Super Meeting 2023 Recap: Recruiting vs. Talent Acquisition

Newsroom | 2 min read | December 4, 2023

- By Steffan Busch, Nexstar Talent Acquisition Coach and Executive Recruiter

I’ve been involved with recruiting for nearly 20 years, and I’ve seen a lot of recruiting strategies and trends come and go. A few years ago, I saw a new term: talent acquisition. At the time, I figured the term was just the newest buzzword for recruiting. Big deal. I moved on, and continued to call what I do “recruiting.”

Earlier this year, we hired a new Recruiting Coach, Jason Florek. Not long after starting, he asked me why we use the word “recruiting” as opposed to “talent acquisition”.

I asked, “Why shouldn’t we? What’s the difference?”

His response changed my thinking on the matter.

Jason told me that recruiting involves trying to convince someone to do something. When we’re recruiting, we’re attempting to convince people to work with us. Talent acquisition, on the other hand, is using strategies, tactics, and processes for identifying, recruiting, and retaining talent for organizations. It involves developing, implementing, and evaluating programs for sourcing, hiring, orienting, and retaining talent. Talent acquisition also considers the cultural impact an individual will have on an organization.

That makes sense. I’m on board, now. And if we all want to switch from being a recruiting organization to being a talent acquisition organization, where do we start?

The first thing to do is create an Employer Value Proposition (EVP). An employer value proposition is an explanation of why someone should consider working at your company. High-performing people (the people you want working at your organization) are currently working… somewhere else. Why should they consider leaving their current situation to come work with you? What sets your organization apart from others in this industry? Now, these aren’t easy questions to just answer off the cuff. Pay and benefits are important, but it’s more than that.

If you’re the owner or visionary of your company, an EVP begins by answering the question of why you’re in business. It incorporates your company’s values (or guiding principles, as we refer to it here at Nexstar.) An EVP also incorporates leadership and culture. (Leadership sets the tone at your business and offers a framework for your company’s culture. The people you have in the company create the culture organically, but it begins with leadership.) Finally, an EVP incorporates your total rewards. Compensation and benefits are the initial draw, so make sure you’re offering a competitive package worthy of a high-performing team.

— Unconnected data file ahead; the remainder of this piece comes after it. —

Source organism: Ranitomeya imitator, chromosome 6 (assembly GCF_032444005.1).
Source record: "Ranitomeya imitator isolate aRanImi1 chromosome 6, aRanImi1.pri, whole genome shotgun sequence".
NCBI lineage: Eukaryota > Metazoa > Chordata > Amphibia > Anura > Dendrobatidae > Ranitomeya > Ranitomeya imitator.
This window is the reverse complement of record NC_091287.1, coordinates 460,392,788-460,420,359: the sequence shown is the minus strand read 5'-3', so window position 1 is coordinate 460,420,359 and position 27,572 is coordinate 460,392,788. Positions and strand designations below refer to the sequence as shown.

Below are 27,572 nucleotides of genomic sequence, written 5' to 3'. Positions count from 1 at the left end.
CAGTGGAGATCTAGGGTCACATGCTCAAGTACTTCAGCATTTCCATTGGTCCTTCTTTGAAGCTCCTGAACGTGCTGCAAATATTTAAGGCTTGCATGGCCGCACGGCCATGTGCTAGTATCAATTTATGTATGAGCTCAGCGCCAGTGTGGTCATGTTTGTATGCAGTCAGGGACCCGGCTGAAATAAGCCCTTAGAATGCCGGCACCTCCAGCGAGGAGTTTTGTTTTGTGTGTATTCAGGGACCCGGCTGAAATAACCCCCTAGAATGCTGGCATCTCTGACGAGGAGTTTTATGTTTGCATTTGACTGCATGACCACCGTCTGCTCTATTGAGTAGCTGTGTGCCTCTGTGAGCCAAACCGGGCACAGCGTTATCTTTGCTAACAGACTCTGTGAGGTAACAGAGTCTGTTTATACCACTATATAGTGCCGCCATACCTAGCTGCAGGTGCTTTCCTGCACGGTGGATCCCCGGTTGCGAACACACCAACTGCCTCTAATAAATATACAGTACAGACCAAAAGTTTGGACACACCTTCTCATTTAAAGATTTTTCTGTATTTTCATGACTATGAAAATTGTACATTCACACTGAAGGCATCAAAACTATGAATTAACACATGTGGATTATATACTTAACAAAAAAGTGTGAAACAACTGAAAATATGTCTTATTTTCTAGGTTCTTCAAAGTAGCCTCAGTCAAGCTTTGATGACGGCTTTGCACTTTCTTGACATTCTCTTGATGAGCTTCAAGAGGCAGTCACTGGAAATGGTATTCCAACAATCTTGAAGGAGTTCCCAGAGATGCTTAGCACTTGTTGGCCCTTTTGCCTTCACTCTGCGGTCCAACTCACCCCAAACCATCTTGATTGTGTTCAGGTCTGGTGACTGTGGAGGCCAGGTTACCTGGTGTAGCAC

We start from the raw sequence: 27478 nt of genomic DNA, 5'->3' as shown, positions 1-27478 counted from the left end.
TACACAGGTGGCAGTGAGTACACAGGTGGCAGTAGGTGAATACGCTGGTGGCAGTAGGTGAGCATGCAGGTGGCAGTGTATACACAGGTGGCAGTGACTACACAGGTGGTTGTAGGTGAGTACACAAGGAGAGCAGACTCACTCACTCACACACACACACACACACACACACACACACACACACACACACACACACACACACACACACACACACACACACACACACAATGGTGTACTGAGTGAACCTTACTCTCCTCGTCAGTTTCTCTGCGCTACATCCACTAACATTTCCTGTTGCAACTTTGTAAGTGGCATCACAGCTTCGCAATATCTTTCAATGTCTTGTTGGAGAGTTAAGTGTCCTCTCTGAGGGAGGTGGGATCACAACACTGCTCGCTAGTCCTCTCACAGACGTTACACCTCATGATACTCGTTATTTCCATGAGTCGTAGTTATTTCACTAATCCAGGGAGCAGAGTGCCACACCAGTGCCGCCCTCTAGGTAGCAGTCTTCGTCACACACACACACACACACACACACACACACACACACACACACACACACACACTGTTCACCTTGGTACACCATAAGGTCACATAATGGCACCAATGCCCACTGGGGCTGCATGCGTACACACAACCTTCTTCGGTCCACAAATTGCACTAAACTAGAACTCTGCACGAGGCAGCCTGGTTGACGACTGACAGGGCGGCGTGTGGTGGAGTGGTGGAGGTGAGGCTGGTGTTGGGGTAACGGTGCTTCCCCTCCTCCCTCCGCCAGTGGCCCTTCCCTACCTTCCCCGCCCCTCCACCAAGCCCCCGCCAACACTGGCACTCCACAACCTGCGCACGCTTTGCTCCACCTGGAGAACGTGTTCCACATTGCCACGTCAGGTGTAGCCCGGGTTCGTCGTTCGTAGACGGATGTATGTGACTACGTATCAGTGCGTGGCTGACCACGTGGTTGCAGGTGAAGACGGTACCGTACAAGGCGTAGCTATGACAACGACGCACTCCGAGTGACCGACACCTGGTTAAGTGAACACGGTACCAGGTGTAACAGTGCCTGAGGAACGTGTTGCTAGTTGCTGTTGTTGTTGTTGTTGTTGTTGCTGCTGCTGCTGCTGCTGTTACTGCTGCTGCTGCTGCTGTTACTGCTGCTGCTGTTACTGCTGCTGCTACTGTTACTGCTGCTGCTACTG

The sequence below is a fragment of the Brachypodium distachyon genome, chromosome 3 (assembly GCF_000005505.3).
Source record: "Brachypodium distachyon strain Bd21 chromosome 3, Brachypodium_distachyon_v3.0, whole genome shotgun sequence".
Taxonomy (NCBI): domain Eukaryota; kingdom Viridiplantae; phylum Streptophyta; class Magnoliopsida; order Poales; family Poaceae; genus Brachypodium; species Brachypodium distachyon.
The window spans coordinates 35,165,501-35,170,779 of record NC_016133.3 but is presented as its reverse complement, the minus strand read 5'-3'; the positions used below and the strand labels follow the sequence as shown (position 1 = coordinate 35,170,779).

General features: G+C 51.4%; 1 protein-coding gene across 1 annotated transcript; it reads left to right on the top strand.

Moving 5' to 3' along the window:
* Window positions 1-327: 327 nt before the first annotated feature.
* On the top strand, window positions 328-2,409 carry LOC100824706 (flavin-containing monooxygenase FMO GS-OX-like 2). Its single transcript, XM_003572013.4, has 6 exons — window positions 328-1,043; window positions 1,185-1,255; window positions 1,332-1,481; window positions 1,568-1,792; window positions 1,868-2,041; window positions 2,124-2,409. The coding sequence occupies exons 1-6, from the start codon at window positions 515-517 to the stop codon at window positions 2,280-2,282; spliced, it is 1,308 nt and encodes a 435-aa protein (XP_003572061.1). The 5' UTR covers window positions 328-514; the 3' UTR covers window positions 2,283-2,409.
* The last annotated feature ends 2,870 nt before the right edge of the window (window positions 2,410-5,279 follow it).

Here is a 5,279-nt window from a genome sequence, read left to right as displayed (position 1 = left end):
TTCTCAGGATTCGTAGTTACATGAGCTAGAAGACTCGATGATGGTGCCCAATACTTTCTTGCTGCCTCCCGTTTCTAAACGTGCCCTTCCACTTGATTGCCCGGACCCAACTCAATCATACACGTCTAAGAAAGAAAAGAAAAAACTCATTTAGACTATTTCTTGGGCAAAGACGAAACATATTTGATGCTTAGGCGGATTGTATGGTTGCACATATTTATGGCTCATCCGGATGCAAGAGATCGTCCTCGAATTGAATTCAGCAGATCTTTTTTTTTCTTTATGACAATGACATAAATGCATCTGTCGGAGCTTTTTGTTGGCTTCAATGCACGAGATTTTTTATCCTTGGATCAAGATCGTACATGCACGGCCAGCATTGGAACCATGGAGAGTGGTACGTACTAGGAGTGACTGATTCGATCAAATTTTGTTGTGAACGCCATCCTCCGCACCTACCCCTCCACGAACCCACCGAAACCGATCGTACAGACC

Once you’ve created your company’s EVP, it’s up to you to find an integrator, who will ensure the EVP is implemented and broadcast to the community using all available channels. This is how you attract talent to your organization.

Curious to learn more? Well, Jason and I recently had a thoughtful conversation about the idea of recruiting vs. talent acquisition with Hannah Belloli, the business development editor at one of our trade industry publication ACHR The News. Find that podcast interview here.

Nexstar members, reach out to your talent acquisition coaches and executive recruiters for more information on how to create your company EVP. And if you’re serious about implementing this game-changing strategy, I highly recommend signing up for a 2024 Talent Acquisition Workshop here. The first one happening in the new year is January 9-11, 2024, in Minnesota.

If you’re not a Nexstar member, but are interested in the services, resources, tools and training our membership offers to home service businesses, learn more at

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